Emissions Story, the September issue of TerraJoule.us, queries whether future growth of global CO2 emissions may be lower than forecast, due to demographic changes in population and fertility rates; the completion of fossil fuel adoption cycles in a majority of the world’s economies; and the ferocious learning rate of global wind and solar power:
Recent data from China indicates that, in 2015, 100% of the growth in that country’s electricity system was more than amply covered by two sources: wind, and solar power. According to Greenpeace—which contrary to historical perceptions now possesses actual data gathering capabilities on the ground globally, including Beijing—China’s power generation in 2015 grew by only 22 TWh. But combined new wind and solar generation grew by 48 TWh. This is precisely the regime-change that TerraJoule.us has been warning about over the past year. While we remain with our forecast that wind and solar will more reliably come to dominate growth in global power generation by the year 2020, it is telling that in several important domains—the UK, China, the US—the ability of combined wind and solar to crowd out other energy sources in the market for electricity growth is telling. TerraJoule.us is increasingly concerned that energy transition itself is starting to land more forcefully, move more quickly, than many understand. If so, the implications for global emissions growth— a huge scientific and political challenge—could be altered meaningfully, if not dramatically…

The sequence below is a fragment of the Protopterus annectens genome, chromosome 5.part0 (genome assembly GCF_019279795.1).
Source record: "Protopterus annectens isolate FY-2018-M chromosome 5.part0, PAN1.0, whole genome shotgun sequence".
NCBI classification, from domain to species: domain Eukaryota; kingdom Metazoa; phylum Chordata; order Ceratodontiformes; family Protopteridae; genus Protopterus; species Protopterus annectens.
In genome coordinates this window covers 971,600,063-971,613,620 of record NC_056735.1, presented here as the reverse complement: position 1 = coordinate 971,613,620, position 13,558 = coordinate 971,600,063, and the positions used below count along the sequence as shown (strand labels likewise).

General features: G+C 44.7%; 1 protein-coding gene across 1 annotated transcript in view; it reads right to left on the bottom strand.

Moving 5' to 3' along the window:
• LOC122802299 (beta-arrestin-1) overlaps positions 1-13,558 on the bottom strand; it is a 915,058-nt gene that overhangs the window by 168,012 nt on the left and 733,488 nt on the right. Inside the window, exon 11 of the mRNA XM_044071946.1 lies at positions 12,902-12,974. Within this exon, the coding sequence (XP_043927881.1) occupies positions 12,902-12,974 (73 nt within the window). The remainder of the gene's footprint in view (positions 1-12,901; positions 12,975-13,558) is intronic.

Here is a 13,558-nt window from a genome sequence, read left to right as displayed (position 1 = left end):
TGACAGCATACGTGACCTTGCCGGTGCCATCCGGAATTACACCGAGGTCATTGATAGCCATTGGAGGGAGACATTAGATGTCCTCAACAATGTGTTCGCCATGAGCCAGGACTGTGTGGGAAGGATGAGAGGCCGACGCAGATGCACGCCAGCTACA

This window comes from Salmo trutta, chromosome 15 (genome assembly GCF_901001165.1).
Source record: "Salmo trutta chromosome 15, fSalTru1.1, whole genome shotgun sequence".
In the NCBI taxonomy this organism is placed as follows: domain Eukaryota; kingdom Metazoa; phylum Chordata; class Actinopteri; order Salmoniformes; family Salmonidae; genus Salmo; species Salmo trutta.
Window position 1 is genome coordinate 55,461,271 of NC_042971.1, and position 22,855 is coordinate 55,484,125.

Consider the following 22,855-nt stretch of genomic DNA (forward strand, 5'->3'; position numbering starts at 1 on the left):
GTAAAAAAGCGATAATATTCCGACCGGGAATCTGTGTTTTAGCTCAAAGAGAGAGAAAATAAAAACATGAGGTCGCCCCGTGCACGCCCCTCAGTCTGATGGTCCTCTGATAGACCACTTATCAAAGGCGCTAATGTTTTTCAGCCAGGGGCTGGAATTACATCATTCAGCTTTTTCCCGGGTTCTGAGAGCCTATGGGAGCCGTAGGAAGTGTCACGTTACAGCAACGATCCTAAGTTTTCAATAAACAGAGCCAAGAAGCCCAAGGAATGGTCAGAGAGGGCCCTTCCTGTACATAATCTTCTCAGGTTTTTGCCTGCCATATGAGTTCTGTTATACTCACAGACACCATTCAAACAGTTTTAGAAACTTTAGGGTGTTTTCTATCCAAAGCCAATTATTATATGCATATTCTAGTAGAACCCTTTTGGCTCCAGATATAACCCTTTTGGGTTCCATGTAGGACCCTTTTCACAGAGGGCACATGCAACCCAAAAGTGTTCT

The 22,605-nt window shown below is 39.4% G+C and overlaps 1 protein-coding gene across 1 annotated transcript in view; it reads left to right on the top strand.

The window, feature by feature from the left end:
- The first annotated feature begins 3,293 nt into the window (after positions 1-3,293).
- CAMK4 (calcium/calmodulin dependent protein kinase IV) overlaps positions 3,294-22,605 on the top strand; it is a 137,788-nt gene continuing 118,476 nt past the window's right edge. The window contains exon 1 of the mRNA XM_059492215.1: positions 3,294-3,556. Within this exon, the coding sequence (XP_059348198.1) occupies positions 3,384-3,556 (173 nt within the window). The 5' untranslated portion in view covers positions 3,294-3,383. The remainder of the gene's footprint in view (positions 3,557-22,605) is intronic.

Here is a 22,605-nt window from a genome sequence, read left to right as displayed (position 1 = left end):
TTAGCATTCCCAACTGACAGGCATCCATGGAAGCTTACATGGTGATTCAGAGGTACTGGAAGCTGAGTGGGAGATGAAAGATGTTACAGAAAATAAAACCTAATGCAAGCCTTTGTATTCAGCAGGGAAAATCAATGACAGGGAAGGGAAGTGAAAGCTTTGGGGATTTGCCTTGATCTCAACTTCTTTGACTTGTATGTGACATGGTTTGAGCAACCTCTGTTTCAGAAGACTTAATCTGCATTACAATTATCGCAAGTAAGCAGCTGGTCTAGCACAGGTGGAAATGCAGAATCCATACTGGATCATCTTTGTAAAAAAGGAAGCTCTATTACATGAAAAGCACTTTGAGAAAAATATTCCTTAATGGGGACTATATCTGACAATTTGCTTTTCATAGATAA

…To emphasize this point further, it’s now clear that CO2 emissions in the OECD have peaked. If that conclusion seems uncertain to you, then attempt the following experiment: try to model a case where the OECD enters a new adoption cycle for fossil fuels. Try to make the case that Japan, Australia, Europe, and the United States will see a new push into coal, oil, and natural gas. Not easy, right? The OECD is also host to aging populations, and low fertility rates. And it’s also the epicenter of persistently low interest rates which are telling you that future growth is likely to either be low—or much lower than most would hope. So again, given all those factors, try to make the case for a net gain in combined oil, coal, and natural gas. Even in domains where you can make the case for consumption upticks in one of those sources, you will generally find that either one or two of the other sources are in decline.
In the continuously updating TerraJoule.us Global Grid Decarb Monitor, the forecast for power generation growth from solar is maintained this month, but the forecast for global growth from wind power is revised up sharply, due to capacity factor gains and rapid 2016 deployment: again, mainly in the US and China.
Finally, The TerraJoule.us Transition Index, composed of 70% ETFs and 30% individual equities, rose to 102.51 to finish the month of August, having started the new year at a notional value of 100.
–Gregor Macdonald, Editor of TerraJoule.us – A Journal of Energy Transition.